My most recent case study is the most closely linked to my daily teaching practice in terms of the age of the learner and the learning area.
Primary Case Study
My participant, E, was an 11 year old female student enrolled in a year 6 class in a small government R-7 school in the southern suburbs of Adelaide, South Australia. Early observations uncoveredthat Ehad low self-efficacy in the area of Maths, which she attributed to both her own lack of ability and her teachers’ repeated failure (Weiner, 1972). Communication with E’s teacher described E as suffering from low self-confidence, while her mother (a pre-service teacher) raised concerns about E’s basic number sense. Further observations exposed significant misconceptions around place value as being the source of the ongoing poor performance and achievement which in turn lead to low self-efficacy.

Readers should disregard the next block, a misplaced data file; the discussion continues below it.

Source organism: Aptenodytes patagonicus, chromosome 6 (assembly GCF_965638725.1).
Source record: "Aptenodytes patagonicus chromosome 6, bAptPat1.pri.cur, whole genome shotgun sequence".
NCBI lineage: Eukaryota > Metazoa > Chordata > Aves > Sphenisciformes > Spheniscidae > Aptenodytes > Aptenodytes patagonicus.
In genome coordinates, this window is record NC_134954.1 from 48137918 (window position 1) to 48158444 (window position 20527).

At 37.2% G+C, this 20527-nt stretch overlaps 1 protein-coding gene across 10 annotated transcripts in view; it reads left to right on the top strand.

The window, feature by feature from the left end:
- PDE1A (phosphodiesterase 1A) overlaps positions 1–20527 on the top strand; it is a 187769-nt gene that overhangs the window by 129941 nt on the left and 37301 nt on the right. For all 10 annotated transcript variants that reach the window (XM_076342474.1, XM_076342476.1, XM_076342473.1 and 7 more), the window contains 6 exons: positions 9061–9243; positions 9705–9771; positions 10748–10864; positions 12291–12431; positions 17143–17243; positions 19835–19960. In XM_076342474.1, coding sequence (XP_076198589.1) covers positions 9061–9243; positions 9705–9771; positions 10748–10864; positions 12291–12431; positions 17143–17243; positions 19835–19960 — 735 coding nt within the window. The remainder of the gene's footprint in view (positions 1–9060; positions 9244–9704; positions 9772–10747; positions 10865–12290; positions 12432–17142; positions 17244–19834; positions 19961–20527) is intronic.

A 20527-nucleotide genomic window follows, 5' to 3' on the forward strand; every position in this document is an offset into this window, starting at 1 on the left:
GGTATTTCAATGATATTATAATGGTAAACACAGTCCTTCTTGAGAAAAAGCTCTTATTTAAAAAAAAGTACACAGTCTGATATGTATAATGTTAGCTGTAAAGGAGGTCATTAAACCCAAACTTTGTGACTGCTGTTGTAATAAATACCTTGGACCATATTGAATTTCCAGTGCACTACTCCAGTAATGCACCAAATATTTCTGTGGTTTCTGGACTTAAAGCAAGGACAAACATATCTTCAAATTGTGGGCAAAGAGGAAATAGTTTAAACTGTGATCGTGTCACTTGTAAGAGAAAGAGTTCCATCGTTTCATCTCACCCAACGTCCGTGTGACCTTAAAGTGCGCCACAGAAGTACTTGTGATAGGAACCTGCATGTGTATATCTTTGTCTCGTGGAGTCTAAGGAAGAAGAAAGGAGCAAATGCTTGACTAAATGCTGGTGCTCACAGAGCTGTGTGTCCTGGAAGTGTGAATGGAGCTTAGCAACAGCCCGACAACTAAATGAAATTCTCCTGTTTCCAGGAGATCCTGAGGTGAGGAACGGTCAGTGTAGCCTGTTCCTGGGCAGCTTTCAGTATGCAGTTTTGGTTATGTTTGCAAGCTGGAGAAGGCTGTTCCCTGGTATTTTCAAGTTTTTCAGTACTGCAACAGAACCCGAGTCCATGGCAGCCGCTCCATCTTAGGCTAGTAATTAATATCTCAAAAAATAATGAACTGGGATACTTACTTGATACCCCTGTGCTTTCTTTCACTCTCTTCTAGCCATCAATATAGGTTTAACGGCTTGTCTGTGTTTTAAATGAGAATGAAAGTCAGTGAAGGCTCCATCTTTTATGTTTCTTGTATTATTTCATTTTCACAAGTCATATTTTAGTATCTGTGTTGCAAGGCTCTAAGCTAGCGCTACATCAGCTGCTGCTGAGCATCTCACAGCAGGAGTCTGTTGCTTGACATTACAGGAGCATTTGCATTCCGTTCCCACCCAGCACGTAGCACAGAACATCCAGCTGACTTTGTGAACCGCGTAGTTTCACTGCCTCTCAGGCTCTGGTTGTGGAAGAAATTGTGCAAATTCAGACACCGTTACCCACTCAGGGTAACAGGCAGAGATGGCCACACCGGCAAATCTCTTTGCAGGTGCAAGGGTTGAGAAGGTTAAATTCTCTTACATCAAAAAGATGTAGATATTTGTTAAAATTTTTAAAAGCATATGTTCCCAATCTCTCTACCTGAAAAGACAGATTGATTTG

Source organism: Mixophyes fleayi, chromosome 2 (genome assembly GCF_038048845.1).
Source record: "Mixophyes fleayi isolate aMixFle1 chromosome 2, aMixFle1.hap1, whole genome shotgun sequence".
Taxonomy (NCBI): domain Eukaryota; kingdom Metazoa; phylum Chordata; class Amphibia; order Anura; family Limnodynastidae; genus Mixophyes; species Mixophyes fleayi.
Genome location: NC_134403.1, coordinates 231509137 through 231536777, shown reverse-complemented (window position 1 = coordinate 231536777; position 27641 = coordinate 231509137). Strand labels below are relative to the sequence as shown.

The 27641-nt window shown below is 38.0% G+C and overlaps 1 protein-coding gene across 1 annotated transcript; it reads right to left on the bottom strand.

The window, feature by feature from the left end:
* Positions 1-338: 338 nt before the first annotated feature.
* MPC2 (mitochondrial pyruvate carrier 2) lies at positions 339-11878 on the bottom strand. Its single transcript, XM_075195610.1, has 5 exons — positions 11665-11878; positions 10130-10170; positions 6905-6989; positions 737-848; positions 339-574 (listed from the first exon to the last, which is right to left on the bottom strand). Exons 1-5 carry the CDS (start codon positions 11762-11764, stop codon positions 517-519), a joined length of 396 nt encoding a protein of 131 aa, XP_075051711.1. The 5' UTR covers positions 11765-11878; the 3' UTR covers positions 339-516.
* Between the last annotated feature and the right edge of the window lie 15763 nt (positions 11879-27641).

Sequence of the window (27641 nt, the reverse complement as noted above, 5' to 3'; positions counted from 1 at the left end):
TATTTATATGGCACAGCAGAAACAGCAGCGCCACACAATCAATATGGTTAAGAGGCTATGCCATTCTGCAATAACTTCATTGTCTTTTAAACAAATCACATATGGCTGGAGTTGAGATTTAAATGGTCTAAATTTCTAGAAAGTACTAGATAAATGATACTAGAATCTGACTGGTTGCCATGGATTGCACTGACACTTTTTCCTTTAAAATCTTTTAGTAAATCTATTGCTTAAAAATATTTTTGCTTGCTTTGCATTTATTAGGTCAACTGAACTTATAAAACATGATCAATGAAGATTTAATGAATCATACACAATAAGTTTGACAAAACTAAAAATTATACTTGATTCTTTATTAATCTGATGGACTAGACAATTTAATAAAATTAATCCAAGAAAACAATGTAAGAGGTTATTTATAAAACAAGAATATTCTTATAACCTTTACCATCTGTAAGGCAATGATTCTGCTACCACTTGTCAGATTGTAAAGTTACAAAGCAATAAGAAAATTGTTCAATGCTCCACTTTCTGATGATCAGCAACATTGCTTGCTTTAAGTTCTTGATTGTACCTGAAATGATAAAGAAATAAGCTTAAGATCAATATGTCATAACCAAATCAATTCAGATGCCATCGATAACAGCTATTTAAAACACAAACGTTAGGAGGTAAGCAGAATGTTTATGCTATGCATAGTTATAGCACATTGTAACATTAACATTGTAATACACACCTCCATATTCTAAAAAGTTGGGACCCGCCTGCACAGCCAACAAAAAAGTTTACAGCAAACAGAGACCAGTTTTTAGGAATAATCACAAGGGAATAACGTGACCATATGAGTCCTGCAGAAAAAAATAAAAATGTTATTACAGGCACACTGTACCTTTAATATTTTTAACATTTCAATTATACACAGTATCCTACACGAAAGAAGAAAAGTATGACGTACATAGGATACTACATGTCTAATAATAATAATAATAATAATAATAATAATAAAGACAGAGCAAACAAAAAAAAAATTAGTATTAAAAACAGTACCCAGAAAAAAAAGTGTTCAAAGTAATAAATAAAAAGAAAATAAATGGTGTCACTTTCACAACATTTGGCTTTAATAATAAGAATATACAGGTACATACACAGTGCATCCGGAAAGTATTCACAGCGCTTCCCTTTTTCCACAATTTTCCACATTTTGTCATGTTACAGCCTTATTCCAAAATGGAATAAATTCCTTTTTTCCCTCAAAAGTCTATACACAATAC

I shared my observations and initial thoughts with another teacher (my study buddy) and then proposed an intervention that would test whether explicit instruction in the development of conceptually correct place value understanding would lead to improved mastery experiences (Bandura, 1977) in Maths learning tasks and subsequently improved self-efficacy in Maths. Based on discussions with my professor and study buddy I made minor changes to both the proposed assessments and intervention progression.
E’s overall Maths performance was assessed (through the PAT-M 6 test) as being well below year level, scoring 13/36. E’s conceptual understanding of place value was assessed using the Victoria Department of Education and Training’s 2017 Common Misunderstandings – Level 2.4 Renaming and Counting Tool as being quite limited. She was struggled to read numbers of greater than two digits and could not represent a number over one hundred using tens and ones concrete materials.